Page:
Is Marijuana a Gateway Drug?
There is much debate about whether marijuana is a gateway drug, especially now that many states are taking steps to legalize cannabis for medicinal purposes. In some places, like Colorado, even for recreational use it is much like buying a pack of cigarettes or a case of beer. Before we answer this hotly debated question, let’s first discuss what gateway drugs are and why they are named such.
A gateway drug is one that is used prior to moving on to other substances and drugs. The two most common ones are alcohol and tobacco, since these are easily obtainable, even for tweens and teens under the legal age. The next easily obtainable drug for tweens, teens, and even adults is marijuana, especially in rural locations.
As you move toward more heavily populated areas, access to a wider range of substances and drugs starts to become more easily accessible, including heroin, cocaine, meth, and so on.
To illustrate the concept of gateway drugs better, we will examine a scenario using a fictional character we will call Sam. Sam is first exposed to alcohol and cigarettes at home because both his parents drink and smoke. Initially, Sam knows about the dangers of drinking and smoking, so he is not tempted to try either one. However, as he gets older, he starts to notice pressure from his friends to try alcohol and smoke a cigarette.
By the time Sam is 14, he has tried alcohol on numerous occasions and likes how it makes him feel all warm and fuzzy. When he is drinking with his friends, he starts to smoke cigarettes because his inhibitions are lowered and judgment is impaired. Eventually, he becomes addicted to nicotine, so he starts smoking even when he is not drinking.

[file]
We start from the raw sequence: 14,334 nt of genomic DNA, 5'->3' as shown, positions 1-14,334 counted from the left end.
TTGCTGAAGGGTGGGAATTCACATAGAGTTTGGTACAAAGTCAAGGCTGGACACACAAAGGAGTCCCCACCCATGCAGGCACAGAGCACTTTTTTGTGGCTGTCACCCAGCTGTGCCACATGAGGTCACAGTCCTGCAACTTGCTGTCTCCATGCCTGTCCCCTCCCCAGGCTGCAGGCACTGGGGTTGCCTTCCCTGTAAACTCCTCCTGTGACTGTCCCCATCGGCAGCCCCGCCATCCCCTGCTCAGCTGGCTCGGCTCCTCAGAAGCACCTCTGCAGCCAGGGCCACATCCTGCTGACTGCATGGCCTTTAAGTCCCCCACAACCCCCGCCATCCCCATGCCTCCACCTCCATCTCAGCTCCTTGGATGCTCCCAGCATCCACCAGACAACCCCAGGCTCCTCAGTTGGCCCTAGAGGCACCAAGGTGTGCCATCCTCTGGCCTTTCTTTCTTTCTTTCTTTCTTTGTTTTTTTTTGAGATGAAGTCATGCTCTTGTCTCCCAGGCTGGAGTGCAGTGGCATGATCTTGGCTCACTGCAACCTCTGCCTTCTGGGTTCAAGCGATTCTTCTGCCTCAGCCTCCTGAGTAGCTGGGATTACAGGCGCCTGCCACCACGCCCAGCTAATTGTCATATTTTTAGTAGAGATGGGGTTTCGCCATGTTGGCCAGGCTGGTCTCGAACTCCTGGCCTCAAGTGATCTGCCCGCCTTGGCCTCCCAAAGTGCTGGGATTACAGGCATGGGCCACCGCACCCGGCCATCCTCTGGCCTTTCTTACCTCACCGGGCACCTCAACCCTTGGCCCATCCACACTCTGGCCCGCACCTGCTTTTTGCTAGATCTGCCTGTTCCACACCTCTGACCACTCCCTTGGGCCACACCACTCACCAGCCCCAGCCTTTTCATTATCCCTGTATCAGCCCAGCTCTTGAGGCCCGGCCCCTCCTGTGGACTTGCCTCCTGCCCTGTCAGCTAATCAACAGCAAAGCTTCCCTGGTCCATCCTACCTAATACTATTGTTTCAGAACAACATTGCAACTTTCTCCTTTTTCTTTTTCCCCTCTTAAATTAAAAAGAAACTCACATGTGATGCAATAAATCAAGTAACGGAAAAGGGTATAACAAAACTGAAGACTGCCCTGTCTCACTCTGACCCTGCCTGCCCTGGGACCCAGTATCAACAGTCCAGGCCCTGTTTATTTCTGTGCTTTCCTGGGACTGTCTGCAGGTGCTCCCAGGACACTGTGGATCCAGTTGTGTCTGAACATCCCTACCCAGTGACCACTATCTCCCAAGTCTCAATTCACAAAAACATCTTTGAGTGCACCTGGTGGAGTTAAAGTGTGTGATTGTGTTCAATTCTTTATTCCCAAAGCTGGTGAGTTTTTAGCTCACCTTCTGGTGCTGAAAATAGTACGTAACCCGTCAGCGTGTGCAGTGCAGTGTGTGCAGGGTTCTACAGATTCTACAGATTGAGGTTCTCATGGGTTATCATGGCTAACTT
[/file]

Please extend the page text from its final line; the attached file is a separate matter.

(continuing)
As you can see, Sam had easy access to both alcohol and cigarettes, and, along with some peer pressure from his friends, he gave in and tried them. Does this mean, since Sam already experimented with tobacco and alcohol, he is going to move on to other drugs? Some researchers and scientists might say there is a high correlation that Sam will, indeed, use marijuana and eventually try other drugs, too.
However, according to information published by the National Academies of Sciences, Engineering and Medicine in the book, “Marijuana and Medicine: Assessing the Science Base,” scientists held a different view about whether marijuana is a gateway drug, as follows:
In the sense that marijuana use typically precedes rather than follows initiation of other illicit drug use, it is indeed a “gateway” drug. But because underage smoking and alcohol use typically precede marijuana use, marijuana is not the most common, and is rarely the first, “gateway” to illicit drug use. There is no conclusive evidence that the drug effects of marijuana are causally linked to the subsequent abuse of other illicit drugs. (ch. 2, p. 6)
As you can see, these researchers did agree marijuana could be considered a gateway drug, yet, at the same time, could not find supporting evidence that an individual would eventually be tempted to try other drugs simply because they had tried marijuana.
Whether you agree or disagree about marijuana being a gateway drug, dealing with an addiction to alcohol, marijuana, or other drugs can be difficult to overcome on your own. If you are, or someone you care about is an addict, help is available at Yellowstone Recovery. Call us at (888) 941-9048 now for more information about our affordable drug treatment programs.
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